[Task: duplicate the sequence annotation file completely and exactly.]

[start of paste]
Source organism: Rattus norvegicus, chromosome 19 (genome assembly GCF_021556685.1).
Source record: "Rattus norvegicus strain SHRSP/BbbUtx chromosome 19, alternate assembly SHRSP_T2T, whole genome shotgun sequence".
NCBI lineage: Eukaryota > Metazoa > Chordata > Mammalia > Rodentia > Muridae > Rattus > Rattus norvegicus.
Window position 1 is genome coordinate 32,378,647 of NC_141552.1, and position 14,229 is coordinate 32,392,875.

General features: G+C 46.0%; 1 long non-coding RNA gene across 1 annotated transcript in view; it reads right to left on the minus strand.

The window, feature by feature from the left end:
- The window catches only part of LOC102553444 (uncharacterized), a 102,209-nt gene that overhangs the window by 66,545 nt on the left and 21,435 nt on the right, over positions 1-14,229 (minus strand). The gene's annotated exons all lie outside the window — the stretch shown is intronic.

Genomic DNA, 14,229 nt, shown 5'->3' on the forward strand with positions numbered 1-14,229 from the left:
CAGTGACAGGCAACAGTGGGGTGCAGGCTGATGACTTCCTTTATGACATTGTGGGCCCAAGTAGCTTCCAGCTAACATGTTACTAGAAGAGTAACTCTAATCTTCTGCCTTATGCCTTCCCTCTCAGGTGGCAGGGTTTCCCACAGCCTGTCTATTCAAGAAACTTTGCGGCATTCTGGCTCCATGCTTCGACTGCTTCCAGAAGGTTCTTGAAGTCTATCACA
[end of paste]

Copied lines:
Source organism: Rattus norvegicus, chromosome 19 (genome assembly GCF_021556685.1).
Source record: "Rattus norvegicus strain SHRSP/BbbUtx chromosome 19, alternate assembly SHRSP_T2T, whole genome shotgun sequence".
NCBI lineage: Eukaryota > Metazoa > Chordata > Mammalia > Rodentia > Muridae > Rattus > Rattus norvegicus.
Window position 1 is genome coordinate 32,378,647 of NC_141552.1, and position 14,229 is coordinate 32,392,875.

General features: G+C 46.0%; 1 long non-coding RNA gene across 1 annotated transcript in view; it reads right to left on the minus strand.

The window, feature by feature from the left end:
- The window catches only part of LOC102553444 (uncharacterized), a 102,209-nt gene that overhangs the window by 66,545 nt on the left and 21,435 nt on the right, over positions 1-14,229 (minus strand). The gene's annotated exons all lie outside the window — the stretch shown is intronic.

Genomic DNA, 14,229 nt, shown 5'->3' on the forward strand with positions numbered 1-14,229 from the left:
CAGTGACAGGCAACAGTGGGGTGCAGGCTGATGACTTCCTTTATGACATTGTGGGCCCAAGTAGCTTCCAGCTAACATGTTACTAGAAGAGTAACTCTAATCTTCTGCCTTATGCCTTCCCTCTCAGGTGGCAGGGTTTCCCACAGCCTGTCTATTCAAGAAACTTTGCGGCATTCTGGCTCCATGCTTCGACTGCTTCCAGAAGGTTCTTGAAGTCTATCACA